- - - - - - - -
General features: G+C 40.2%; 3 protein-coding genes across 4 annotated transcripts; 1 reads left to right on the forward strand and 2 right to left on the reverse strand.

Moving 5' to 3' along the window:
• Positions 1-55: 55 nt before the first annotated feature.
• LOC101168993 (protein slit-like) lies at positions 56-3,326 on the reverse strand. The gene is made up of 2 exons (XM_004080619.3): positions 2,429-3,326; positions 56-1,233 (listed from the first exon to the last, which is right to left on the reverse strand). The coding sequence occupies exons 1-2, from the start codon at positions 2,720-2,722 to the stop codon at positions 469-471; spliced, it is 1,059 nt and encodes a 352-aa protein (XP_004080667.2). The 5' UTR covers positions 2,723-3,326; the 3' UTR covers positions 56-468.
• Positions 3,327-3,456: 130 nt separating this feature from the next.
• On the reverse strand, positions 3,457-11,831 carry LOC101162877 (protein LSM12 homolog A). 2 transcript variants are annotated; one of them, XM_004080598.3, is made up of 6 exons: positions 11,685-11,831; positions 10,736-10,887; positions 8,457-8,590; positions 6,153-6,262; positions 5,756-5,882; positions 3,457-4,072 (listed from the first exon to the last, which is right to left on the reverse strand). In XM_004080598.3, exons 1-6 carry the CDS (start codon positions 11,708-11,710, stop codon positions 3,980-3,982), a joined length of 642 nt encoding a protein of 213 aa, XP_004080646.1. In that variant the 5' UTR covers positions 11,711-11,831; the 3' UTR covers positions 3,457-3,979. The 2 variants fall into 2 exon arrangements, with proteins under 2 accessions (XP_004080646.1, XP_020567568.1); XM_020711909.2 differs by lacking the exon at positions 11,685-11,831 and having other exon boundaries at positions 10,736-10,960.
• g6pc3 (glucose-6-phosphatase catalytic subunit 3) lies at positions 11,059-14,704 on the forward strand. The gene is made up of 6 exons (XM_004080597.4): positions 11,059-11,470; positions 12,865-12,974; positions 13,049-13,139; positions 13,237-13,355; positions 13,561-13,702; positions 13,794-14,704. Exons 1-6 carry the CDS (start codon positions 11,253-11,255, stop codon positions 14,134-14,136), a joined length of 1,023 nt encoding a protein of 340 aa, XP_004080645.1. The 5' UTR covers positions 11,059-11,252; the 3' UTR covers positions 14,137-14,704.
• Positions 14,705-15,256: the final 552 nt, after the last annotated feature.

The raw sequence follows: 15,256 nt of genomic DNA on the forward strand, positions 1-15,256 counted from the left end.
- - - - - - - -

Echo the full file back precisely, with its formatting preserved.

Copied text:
General features: G+C 40.2%; 3 protein-coding genes across 4 annotated transcripts; 1 reads left to right on the forward strand and 2 right to left on the reverse strand.

Moving 5' to 3' along the window:
• Positions 1-55: 55 nt before the first annotated feature.
• LOC101168993 (protein slit-like) lies at positions 56-3,326 on the reverse strand. The gene is made up of 2 exons (XM_004080619.3): positions 2,429-3,326; positions 56-1,233 (listed from the first exon to the last, which is right to left on the reverse strand). The coding sequence occupies exons 1-2, from the start codon at positions 2,720-2,722 to the stop codon at positions 469-471; spliced, it is 1,059 nt and encodes a 352-aa protein (XP_004080667.2). The 5' UTR covers positions 2,723-3,326; the 3' UTR covers positions 56-468.
• Positions 3,327-3,456: 130 nt separating this feature from the next.
• On the reverse strand, positions 3,457-11,831 carry LOC101162877 (protein LSM12 homolog A). 2 transcript variants are annotated; one of them, XM_004080598.3, is made up of 6 exons: positions 11,685-11,831; positions 10,736-10,887; positions 8,457-8,590; positions 6,153-6,262; positions 5,756-5,882; positions 3,457-4,072 (listed from the first exon to the last, which is right to left on the reverse strand). In XM_004080598.3, exons 1-6 carry the CDS (start codon positions 11,708-11,710, stop codon positions 3,980-3,982), a joined length of 642 nt encoding a protein of 213 aa, XP_004080646.1. In that variant the 5' UTR covers positions 11,711-11,831; the 3' UTR covers positions 3,457-3,979. The 2 variants fall into 2 exon arrangements, with proteins under 2 accessions (XP_004080646.1, XP_020567568.1); XM_020711909.2 differs by lacking the exon at positions 11,685-11,831 and having other exon boundaries at positions 10,736-10,960.
• g6pc3 (glucose-6-phosphatase catalytic subunit 3) lies at positions 11,059-14,704 on the forward strand. The gene is made up of 6 exons (XM_004080597.4): positions 11,059-11,470; positions 12,865-12,974; positions 13,049-13,139; positions 13,237-13,355; positions 13,561-13,702; positions 13,794-14,704. Exons 1-6 carry the CDS (start codon positions 11,253-11,255, stop codon positions 14,134-14,136), a joined length of 1,023 nt encoding a protein of 340 aa, XP_004080645.1. The 5' UTR covers positions 11,059-11,252; the 3' UTR covers positions 14,137-14,704.
• Positions 14,705-15,256: the final 552 nt, after the last annotated feature.

The raw sequence follows: 15,256 nt of genomic DNA on the forward strand, positions 1-15,256 counted from the left end.